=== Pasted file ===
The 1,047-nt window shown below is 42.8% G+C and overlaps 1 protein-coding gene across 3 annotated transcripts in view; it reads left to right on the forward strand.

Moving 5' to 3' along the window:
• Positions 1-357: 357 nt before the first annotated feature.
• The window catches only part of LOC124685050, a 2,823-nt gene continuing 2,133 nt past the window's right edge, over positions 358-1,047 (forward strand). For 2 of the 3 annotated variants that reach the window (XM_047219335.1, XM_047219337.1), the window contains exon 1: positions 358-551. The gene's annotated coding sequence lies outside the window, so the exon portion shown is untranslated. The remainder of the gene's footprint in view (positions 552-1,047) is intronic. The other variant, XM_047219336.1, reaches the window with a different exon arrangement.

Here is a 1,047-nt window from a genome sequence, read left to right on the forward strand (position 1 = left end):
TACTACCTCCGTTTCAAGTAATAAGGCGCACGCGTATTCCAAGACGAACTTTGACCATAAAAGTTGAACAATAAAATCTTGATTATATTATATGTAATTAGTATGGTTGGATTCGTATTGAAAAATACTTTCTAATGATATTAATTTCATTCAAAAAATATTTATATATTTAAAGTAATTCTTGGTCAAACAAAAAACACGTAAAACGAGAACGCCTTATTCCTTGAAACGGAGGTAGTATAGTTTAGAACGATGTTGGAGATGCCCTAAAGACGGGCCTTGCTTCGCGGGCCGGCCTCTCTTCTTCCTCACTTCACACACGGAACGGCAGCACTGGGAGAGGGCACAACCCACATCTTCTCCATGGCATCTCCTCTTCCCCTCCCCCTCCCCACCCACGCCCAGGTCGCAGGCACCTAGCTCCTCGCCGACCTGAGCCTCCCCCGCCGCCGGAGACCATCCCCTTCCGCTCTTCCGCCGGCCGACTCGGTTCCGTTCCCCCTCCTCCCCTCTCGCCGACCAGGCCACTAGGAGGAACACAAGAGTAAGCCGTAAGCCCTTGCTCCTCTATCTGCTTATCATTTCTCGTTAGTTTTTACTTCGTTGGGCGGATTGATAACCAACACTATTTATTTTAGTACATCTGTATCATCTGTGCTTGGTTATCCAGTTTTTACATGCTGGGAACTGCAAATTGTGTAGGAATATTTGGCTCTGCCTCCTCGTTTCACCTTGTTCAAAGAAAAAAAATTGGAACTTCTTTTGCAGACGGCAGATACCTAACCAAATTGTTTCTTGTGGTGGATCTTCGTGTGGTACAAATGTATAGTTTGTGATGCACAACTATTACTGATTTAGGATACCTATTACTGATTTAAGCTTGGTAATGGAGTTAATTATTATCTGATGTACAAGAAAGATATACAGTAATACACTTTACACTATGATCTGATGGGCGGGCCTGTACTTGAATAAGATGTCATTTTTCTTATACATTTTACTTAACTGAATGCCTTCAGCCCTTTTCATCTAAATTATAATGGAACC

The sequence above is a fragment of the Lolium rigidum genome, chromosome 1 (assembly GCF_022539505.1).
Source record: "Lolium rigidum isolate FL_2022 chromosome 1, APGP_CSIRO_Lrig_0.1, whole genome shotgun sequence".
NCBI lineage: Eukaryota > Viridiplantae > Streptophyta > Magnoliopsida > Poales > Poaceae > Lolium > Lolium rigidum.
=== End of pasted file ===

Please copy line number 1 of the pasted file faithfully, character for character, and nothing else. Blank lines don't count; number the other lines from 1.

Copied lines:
The 1,047-nt window shown below is 42.8% G+C and overlaps 1 protein-coding gene across 3 annotated transcripts in view; it reads left to right on the forward strand.